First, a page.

I sure haven’t figured out how to respond to criticism. I’ve made my worst mistakes when I don’t listen to it, though, and understand it. This post is prompted by Ewan Mcintosh’s post about Loic Lemur and the big blowup this week at Le Web conference. Ewan writes an excellent blog about how he’s using social media in Scottish schools.
Yesterday we were presenting to a bunch of executives and employees at Intel. It was a big thrill for me to be there. Yesterday was my “blog birthday” — I started writing a blog on December 15, 2000. Unfortunately we can’t look at the first year’s worth of posts.
One exec came up to me afterward and said something like “I was impressed with you because you were listening to us.” He said he noticed I even adopted the Intel language in my answers and changed strategy based on answers we were getting.
I have to credit Amazon’s CTO, Werner Vogels, for teaching me to do that. When you’re hearing objections you’ve really got to get into their shoes and think about how things look from their perspective. It’s not something I do well on my blog. But then I don’t need to be obsequious when I’m blogging — this is my chance to say how the world looks to me.
Anyway, at one point the Intel folks started having a fascinating conversation about listening. I wish I could present it here, but can’t. Let’s just say that Intel is realizing that the real benefits of social media is that it presents an opportunity to listen to what everyone is thinking, feeling, saying about your company and your products.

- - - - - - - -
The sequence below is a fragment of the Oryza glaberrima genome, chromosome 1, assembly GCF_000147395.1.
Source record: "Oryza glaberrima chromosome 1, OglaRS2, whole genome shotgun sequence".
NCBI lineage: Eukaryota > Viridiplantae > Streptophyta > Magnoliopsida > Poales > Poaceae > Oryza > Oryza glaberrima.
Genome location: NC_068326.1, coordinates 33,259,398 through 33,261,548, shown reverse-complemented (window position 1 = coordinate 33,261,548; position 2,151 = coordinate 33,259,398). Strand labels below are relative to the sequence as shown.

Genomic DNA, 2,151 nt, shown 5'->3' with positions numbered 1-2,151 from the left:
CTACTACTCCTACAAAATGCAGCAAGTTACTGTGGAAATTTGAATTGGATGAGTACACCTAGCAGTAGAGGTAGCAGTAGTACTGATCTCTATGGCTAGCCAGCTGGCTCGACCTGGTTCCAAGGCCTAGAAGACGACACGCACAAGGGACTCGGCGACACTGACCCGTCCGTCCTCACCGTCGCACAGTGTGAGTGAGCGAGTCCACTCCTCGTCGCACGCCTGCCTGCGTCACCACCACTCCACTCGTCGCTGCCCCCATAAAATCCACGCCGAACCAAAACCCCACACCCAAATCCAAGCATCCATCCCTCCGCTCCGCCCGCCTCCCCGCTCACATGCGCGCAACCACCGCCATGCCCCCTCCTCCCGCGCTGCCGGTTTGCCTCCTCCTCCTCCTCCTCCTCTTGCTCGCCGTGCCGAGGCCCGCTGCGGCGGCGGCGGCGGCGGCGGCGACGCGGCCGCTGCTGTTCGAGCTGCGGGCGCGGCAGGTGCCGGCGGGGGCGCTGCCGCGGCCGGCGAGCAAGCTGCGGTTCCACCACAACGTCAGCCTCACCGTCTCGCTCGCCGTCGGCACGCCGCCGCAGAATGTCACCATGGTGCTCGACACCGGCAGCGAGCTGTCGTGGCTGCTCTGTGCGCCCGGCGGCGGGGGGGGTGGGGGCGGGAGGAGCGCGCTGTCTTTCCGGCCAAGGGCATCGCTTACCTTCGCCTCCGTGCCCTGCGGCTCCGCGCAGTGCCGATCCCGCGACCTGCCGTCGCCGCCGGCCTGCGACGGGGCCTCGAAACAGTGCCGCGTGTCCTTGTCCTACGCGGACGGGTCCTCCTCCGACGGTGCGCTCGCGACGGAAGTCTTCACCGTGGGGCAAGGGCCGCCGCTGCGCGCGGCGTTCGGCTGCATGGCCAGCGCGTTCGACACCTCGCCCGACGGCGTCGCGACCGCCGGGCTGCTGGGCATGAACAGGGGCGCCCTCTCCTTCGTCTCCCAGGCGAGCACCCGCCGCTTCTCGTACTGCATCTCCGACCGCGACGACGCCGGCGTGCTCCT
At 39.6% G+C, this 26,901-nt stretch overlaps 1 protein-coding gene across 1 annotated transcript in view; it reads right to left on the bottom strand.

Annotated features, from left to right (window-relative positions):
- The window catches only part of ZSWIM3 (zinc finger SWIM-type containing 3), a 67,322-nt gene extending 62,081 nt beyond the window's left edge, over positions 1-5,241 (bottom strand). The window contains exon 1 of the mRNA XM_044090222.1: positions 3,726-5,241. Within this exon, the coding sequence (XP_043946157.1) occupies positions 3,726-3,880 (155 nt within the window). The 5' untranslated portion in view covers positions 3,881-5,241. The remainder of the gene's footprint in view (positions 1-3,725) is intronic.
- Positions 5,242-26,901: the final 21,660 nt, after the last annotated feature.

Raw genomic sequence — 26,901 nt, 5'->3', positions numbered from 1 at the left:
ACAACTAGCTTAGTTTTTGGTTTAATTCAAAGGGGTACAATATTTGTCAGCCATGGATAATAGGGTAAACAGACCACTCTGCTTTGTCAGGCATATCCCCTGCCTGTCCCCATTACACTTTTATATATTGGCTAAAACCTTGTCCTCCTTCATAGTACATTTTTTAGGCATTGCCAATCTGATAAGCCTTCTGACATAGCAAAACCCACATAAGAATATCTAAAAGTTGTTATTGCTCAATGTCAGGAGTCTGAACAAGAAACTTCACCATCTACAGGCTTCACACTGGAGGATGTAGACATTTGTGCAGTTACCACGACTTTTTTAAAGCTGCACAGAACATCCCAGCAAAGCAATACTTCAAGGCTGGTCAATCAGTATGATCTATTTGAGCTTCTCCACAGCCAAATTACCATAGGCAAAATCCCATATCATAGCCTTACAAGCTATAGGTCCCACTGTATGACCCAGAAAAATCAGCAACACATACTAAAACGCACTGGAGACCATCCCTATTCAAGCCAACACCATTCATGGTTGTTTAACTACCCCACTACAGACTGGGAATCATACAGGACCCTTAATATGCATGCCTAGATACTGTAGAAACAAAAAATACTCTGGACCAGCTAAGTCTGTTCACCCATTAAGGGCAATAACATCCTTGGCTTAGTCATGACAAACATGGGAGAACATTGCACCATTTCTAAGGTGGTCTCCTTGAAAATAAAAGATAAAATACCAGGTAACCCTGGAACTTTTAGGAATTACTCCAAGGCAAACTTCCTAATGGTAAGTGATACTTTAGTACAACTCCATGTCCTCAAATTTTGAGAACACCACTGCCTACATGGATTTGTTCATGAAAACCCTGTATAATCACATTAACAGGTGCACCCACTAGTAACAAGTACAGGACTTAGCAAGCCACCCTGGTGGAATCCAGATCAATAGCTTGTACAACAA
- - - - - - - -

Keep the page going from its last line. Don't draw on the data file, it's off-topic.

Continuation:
How many company employees put their product names into a blog search engine and watch what people say? Or, even better, what they are saying about their competitors?
A culture change is coming to corporations. Even ones that are “anti-blog” can use social media to listen.
What would I have done if I were Loic?
I wouldn’t have called bloggers names, even if they are really jerks. I wouldn’t have stood up and said “I’d do it again” on the closing speech. Neither of those demonstrated listening behavior.
And, as Ewan points out, I wouldn’t be quiet when almost the entire blog world (which is who his conference serves, so he should care about it) is against him.
At minimum I would have linked to all of those critics, along with the few that supported him.
When you’re in the middle of a firestorm I’d link to EVERYTHING that moves. That demonstrates, at minimum, that he read and saw every post even if he doesn’t agree.
Then I’d demonstrate listening behavior. What did he learn? How is he changing? What will he do differently next time?
But, what does the silence tell us? That he’s not listening. Not learning. Not participating. Not engaging.
On the other hand, I’m sad to see Loic go through this firestorm of criticism. I’m sure it must be very tough. Last year at Le Blog 2 we had an awesome time and he was a gracious and fun host.
Maryam, who has put on many events in her life (she’s a professional event planner), both big and small, has advice of her own to Loic. It’s sound advice. We’ve been there before with angry customers who didn’t get what they wanted from the event that they spent good money to attend and that advice has helped turn many irate customers around into loyal customers.
Really, I guess the advice that I’m giving myself is when you do things for audiences (or, really, if you’re going to be successful at business) you’ve got to be adept at listening.
If I ever demonstrate I’m not listening, kick me under the table, OK?
UPDATE 2: Tom Morris has some good advice for conference organizers.